Stroke Screening, Diagnosis and Treatment
Screening and Diagnosis
Assessing your risk level is an important step that you can take to prevent a stroke. The St. Joseph Hospital Heart and Vascular Center offers a comprehensive screening program to help you obtain this critical information. Screenings include a medical history, physical examination and blood tests to check for high cholesterol or other conditions that may contribute to atherosclerosis. An ultrasound examination of your carotid arteries, the blood vessels in your neck that are the primary blood supply to the brain, will also be performed to determine if there is significant disease (e.g., atherosclerosis). An ultrasound is a non-invasive examination that uses ultrasound waves, instead of X-rays, to visualize the neck and other peripheral arteries.
The most important new development for treatment of ischemic stroke (caused by narrowing of a blood vessel or blood clot) is thrombolytic drugs (so-called “clot-busters”). These drugs allow for the blood clot to be dissolved in the cerebral arteries and allow flow to the portion of the brain that is being deprived of oxygen rich blood. Intravenous thrombolytic drugs may be given in the Emergency Room as a first line treatment for stroke patients, after confirmation by a CT scan and if a patient does not have any contraindications to the treatment. In addition or alone, thrombolytic drugs can be given directly into the cerebral artery that is blocked. This procedure is performed in the Interventional Radiology department, following a cerebral angiogram dye study. Immediate improvement in the symptoms of a stroke can be seen after the thrombolytic medication is administered into the artery and lower doses of the medication reduce the risk of intracranial bleeding.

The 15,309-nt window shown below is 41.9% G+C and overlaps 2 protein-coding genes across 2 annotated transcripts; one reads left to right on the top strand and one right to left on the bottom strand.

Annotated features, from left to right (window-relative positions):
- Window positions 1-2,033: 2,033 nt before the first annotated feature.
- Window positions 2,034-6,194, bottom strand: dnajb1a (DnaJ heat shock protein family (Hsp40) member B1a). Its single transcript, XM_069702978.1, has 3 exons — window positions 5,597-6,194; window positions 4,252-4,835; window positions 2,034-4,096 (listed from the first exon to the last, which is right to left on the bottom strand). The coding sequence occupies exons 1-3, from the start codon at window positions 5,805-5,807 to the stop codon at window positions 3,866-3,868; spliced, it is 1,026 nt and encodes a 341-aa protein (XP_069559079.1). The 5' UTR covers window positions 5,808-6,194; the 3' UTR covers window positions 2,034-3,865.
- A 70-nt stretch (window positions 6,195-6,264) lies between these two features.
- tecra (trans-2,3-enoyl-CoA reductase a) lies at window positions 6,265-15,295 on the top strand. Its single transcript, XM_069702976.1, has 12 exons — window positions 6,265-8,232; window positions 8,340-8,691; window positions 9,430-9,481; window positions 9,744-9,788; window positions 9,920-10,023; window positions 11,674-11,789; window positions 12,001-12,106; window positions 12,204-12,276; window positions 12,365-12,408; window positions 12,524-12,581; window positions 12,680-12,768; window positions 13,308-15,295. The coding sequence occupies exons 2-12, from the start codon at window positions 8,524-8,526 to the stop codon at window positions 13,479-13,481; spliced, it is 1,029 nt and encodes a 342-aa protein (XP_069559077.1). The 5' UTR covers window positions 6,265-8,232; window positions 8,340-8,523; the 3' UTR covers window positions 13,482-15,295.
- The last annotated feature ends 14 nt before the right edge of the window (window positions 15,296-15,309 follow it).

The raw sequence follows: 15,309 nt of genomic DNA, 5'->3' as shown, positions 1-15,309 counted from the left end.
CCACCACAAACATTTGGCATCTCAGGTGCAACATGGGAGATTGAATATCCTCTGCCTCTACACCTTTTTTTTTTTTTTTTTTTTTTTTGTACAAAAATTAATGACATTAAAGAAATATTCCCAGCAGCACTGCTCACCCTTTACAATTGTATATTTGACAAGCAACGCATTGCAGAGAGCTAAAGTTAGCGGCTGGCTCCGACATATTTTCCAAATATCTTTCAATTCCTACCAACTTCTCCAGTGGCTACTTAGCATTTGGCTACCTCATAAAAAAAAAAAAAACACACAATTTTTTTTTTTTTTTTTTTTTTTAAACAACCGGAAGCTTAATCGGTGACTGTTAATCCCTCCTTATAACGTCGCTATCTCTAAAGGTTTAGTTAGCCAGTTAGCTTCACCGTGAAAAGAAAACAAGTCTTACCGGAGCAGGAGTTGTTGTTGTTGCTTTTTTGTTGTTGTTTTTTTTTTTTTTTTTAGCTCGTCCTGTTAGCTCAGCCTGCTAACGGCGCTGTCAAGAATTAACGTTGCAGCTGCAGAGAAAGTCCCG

The Interventional Radiology department uses two new techniques that remove blood clots mechanically:
- Merci Retrieval System. This is a catheter system that looks like a tiny corkscrew. The Merci Retrieval System is guided by the Interventional Radiologist directly into the cerebral blood clot, then is pulled back to remove the clot. The goal of treatment is to have intervention within two to six hours of witnessed onset of symptoms.
- Penumbra System. The Penumbra System is a package of tools used to remove clots from the large vessels of the brain that are causing a stroke. It works on the proximal surface of the clot, optimizing safety and eliminating the need for navigation beyond the clot. The Penumbra System allows clots to be gently aspirated out of intracranial vessels.